Ford Motor is gearing up to launch its electric vehicle in the Middle East in 2024. It was revealed by Bloomberg that the automaker is planning to have significant results as it expands its zero-emission lineup in the region. After becoming the second-largest electric vehicle maker in the US the automaker is selling over 61,000 EVs last year.
Managing director of Ford Middle East, Chris Noel, told Bloomberg Ford would launch its first EVs in six Persian Gulf countries before expanding further into the region. Noel says the Middle East is a “very important region,” and he sees Ford EV rollout going “exceptionally well,” explaining, “We’ve seen adoption rates in some of the Middle East markets exceed the growth curve that the industry data had projected. Israel is already at 10% for battery electric vehicles.”
Middle Eastern nations, including Saudi Arabia, which has abundant oil reserves, are expanding their economic horizons by venturing into electric technology investments in anticipation of a future where electric vehicles will dominate. According to Noel, the success of EV adoption in the region hinges on collaborative efforts between the public and private sectors to establish a robust charging infrastructure.
Saudi Arabia already leads the Middle East in terms of charging stations, and part of the nation’s “Vision 2030” plan to reduce emissions and put the nation on track for stable economic growth is for 30% of the total cars in its capital city of Riyadh to be electric by 2030, which will require even more infrastructure. Noel anticipates that electric vehicles will make up more than 10% of all cars in the Gulf region by 2028, or perhaps even earlier, and suggests that the region will continue to grow in this regard in the foreseeable future.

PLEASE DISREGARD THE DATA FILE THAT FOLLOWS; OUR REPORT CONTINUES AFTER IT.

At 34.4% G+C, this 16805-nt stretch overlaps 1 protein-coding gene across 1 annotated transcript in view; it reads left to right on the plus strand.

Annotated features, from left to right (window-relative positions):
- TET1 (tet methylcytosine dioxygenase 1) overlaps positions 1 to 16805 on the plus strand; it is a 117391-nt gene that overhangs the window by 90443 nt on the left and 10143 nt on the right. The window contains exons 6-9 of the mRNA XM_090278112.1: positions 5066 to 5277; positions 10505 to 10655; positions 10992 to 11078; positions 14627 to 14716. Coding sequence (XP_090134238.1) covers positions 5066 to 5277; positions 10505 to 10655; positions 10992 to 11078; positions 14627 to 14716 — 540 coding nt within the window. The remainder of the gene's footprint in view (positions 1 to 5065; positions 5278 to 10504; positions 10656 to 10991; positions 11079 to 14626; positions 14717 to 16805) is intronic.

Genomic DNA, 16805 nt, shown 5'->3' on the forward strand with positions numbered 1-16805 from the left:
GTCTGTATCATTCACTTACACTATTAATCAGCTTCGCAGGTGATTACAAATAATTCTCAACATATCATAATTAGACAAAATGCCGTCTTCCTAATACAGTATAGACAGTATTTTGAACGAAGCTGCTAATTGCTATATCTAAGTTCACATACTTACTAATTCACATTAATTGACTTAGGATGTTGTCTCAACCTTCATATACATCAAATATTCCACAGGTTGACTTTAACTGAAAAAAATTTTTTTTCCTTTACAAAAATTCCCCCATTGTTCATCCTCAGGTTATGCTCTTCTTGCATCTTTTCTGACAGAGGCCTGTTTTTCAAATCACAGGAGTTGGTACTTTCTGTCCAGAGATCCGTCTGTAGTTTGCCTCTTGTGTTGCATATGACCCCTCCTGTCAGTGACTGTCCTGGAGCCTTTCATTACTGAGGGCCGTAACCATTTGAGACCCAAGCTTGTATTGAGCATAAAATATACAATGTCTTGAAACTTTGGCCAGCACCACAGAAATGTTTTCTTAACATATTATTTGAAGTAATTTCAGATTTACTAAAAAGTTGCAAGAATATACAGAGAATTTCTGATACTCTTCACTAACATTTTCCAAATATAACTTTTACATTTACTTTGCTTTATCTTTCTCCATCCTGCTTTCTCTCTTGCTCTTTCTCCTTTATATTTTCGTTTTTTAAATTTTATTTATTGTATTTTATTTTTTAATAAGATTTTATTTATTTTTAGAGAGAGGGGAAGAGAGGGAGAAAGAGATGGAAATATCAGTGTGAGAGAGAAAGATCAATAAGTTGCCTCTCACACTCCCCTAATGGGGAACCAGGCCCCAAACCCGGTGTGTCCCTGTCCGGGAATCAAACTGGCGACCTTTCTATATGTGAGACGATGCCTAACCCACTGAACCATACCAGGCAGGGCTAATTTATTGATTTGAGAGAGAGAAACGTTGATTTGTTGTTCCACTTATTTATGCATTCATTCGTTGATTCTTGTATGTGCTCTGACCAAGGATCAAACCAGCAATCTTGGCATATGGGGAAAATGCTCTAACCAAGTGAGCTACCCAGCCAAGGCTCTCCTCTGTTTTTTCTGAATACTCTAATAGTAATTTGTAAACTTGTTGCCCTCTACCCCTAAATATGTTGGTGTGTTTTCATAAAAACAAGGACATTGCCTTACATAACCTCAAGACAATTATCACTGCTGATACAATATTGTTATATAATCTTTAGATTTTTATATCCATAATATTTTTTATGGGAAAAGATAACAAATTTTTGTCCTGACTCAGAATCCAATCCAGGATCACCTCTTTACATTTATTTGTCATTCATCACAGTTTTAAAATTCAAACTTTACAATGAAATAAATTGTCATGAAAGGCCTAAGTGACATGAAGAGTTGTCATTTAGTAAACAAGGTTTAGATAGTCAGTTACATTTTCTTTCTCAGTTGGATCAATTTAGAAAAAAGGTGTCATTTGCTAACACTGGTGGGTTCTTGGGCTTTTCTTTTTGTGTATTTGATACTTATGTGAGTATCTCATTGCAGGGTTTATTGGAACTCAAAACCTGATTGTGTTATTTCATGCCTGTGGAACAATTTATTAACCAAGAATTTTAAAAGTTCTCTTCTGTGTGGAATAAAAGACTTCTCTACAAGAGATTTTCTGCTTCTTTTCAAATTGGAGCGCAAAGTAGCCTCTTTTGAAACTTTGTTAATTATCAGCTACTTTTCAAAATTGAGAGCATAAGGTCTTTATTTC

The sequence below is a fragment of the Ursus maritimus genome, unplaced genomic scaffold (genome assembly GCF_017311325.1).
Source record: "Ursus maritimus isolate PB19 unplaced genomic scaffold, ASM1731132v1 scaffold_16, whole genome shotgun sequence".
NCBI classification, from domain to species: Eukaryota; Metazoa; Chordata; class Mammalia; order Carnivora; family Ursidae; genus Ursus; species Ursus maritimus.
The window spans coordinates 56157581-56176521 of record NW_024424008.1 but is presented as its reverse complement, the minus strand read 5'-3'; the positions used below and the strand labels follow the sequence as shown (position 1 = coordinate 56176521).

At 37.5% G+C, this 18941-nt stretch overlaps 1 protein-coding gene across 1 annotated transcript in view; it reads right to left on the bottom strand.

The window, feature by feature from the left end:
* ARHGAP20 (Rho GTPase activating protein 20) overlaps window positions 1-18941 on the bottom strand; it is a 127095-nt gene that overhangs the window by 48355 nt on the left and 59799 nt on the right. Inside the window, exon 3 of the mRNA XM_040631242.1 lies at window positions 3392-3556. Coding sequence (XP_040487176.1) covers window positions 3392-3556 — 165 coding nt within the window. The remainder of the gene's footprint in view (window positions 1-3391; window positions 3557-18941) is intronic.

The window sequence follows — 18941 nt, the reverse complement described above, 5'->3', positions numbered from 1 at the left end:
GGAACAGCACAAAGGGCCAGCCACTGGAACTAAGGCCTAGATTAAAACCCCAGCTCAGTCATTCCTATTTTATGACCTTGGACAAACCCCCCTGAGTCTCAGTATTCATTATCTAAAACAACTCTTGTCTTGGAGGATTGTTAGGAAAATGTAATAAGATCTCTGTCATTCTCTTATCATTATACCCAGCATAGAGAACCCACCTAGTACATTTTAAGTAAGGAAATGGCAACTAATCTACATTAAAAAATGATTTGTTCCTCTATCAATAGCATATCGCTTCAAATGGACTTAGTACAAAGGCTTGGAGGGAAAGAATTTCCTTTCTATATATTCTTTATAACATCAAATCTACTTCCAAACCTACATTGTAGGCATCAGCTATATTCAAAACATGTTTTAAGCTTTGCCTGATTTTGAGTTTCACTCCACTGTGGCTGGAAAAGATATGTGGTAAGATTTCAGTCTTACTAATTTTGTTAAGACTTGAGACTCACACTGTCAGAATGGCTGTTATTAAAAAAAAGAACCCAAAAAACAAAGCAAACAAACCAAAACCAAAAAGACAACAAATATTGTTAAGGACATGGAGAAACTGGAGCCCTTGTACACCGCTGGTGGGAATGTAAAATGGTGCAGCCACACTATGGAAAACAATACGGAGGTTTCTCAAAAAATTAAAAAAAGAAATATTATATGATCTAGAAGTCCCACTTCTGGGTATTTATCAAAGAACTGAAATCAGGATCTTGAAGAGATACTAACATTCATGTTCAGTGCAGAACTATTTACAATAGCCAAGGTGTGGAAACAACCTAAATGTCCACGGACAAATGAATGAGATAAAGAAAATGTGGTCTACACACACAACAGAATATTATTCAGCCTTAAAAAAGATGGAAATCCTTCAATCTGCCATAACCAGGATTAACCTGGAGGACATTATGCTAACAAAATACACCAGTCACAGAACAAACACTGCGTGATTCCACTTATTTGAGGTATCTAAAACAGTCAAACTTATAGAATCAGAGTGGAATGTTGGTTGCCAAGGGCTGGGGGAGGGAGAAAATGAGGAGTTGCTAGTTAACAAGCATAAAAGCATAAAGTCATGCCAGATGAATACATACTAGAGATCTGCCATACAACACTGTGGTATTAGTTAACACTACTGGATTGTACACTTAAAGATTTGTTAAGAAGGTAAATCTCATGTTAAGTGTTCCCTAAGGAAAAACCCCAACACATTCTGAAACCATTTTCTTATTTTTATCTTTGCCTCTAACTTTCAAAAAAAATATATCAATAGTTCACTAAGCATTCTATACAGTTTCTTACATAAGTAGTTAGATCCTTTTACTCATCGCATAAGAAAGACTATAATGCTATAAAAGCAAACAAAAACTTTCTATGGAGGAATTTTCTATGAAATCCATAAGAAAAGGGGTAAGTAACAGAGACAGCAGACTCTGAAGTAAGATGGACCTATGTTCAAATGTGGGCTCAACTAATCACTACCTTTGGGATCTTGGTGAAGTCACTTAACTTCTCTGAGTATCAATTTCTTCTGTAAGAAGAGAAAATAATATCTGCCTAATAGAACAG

Despite a successful year, Ford’s EV business, Model E, has incurred losses of $6 billion over the last two years, and it is expected to suffer an additional loss of $3 billion in 2023. Ford’s CEO, Jim Farley, recently cited the battery as the bottleneck in production. Noel concurs, stating that the manufacturing capacity to produce batteries quickly enough is lacking. To overcome this challenge, Ford is constructing BlueOval City, its most extensive and efficient automotive complex to date, which includes three battery plants and an EV assembly facility. The project will produce next-generation electric F-series vehicles and lithium-ion batteries. Ford’s EV mega-campus is expected to play a vital role in the automaker’s goal of producing two million EVs annually by 2026.